Oh man, canaries. Hang on to your perches, this is gonna be one of those books. The premise: Half-Irish, half-Cherokee Joanne Walker has just discovered she’s a shaman and that the Wild Hunt has gone rogue and is about to destroy the world. New and old world myths mix. Chaos is unleashed. I was ready and eager to fall in love.
And yet. And yet.
What a mixed bag.
Here’s the good, the bad, and the stuff in between:
The good: An exciting beginning! It’s not every book that starts off on a plane, followed with a race across town in a cab, only to face off against a knife wielding unknown.
The bad: We need to retire the let’s-sit-in-a-diner-and-TALK trope for good. This is the third urban fantasy book in a row to do so, and every single time I am brain-crushingly bored.
The good: She is destined to be a shaman, tasked with healing the world. A warrior healer who has to redeem her enemies, rather than just slay them where they stand. That’s refreshing!
The bad: The cab driver is such a weird and obvious plot device. I spent the entire book hoping it would turn out that the Gary is something twisty – some sort of sneaky spy or guardian who’s there to help the main character. Spoiler: Nope. He’s just, you know, a story trope in service of a girl he’s known for like two hours.
The good: No one is safe! Think everyone is going to survive to the end? Maybe. Maybe not.
The bad: The main character is a special snowflake. Destined to be super duper special, on the run from her destiny, telling everyone left and right about how she’s a magic shaman, to widespread acceptance and support. Yes, she just straight out tells folks she’s now suddenly a shaman. Perhaps refreshing after a genre-full of heroes and heroines trying to keep their magic side hidden and juggle their day job incognito, but also utterly perplexing.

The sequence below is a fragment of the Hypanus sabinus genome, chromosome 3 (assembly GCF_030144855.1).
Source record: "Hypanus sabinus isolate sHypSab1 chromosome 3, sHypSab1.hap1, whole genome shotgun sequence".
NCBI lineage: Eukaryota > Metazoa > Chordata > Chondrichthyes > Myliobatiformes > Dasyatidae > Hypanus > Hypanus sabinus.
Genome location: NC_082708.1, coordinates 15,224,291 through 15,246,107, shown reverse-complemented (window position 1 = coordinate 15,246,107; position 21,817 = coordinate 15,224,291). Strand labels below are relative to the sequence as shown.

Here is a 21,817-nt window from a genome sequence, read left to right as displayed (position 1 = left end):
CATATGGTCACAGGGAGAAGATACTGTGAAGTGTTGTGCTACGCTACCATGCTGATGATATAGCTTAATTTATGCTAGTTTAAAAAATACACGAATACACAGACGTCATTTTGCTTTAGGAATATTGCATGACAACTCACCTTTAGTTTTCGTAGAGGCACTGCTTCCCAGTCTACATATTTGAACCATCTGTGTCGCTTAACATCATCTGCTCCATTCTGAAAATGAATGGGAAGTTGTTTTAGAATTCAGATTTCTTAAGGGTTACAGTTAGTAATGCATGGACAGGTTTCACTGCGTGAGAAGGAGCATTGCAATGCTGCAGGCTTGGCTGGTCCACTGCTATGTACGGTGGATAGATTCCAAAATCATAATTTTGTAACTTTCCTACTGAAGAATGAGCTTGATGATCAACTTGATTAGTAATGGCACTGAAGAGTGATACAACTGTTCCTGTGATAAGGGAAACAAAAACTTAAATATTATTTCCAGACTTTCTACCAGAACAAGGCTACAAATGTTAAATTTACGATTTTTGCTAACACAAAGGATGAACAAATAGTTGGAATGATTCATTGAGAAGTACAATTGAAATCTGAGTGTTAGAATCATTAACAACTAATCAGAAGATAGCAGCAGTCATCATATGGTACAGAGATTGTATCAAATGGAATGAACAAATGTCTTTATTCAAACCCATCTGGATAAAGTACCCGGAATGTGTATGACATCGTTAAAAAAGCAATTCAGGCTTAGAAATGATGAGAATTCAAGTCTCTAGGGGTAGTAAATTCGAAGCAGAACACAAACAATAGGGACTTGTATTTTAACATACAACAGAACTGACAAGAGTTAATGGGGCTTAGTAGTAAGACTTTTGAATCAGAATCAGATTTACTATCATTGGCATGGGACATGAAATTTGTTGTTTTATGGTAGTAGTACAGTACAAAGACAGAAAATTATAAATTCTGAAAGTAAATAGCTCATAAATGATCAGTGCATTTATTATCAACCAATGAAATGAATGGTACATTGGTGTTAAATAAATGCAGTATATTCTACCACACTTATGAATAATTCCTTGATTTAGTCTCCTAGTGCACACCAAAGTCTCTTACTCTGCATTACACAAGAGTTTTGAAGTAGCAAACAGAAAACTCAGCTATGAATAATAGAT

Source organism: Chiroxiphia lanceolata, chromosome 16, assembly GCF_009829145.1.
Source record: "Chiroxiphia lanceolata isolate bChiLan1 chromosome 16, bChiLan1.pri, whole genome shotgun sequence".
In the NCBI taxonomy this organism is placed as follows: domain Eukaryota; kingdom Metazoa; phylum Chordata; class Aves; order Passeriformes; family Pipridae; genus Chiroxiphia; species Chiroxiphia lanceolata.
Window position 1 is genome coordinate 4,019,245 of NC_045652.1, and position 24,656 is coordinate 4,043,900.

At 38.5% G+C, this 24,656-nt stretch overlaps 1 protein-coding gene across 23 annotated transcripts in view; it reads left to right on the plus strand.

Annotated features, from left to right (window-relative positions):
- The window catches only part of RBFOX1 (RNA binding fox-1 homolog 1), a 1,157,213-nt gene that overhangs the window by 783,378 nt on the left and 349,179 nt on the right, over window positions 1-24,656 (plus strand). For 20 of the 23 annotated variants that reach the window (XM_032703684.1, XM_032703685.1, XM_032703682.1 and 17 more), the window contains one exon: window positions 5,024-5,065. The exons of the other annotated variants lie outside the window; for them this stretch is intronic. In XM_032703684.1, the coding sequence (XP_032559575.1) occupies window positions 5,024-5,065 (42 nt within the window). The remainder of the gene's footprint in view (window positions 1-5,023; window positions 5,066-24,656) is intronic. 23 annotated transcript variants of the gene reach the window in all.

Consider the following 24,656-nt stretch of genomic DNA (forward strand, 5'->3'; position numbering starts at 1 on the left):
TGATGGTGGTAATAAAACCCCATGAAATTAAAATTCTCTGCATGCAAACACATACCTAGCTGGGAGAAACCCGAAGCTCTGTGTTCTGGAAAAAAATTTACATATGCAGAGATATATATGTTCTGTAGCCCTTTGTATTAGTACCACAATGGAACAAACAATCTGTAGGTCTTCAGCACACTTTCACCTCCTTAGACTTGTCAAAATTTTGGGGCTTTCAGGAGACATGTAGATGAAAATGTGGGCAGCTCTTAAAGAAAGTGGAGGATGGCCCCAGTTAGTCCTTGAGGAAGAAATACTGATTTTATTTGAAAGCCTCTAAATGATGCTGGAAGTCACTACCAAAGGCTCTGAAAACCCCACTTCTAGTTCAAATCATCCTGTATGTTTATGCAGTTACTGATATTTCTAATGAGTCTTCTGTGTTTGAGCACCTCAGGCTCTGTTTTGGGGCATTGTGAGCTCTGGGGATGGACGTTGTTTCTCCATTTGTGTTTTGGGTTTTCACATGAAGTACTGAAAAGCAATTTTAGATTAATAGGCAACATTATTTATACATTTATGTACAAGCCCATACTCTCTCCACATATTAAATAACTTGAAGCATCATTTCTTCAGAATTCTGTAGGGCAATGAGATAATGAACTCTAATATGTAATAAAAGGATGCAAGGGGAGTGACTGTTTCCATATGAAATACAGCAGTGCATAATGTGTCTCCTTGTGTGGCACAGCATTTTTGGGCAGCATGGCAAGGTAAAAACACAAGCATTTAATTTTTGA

That and everyone loves her and when it seems like she’s about to lose her police mechanic job for running off to Ireland for months without leave, everyone almost riots, because poor snowflake.
The good: Twisty metaphysical astral plane time travel is twisty. I won’t give anything away, but the story plays a bit with cause and effect, where actions resonate both forward and backward. That’s neat.
The bad: Her sleep deprivation is used as an excuse for her completely irregular manic pixie dream girl flashes of behavior. She’s hyper and sarcastic and giggly and morose and mood swings galore throughout the book, giving you the full range of different personality types, depending on the scene and who she’s interacting with. Crank up the drama. Choose-your-own-heroine.
All in all, I like what the story was trying to do a whole lot more than how it did it.
Reading recommendation? Eh, maybe.
In the meantime, have you read these?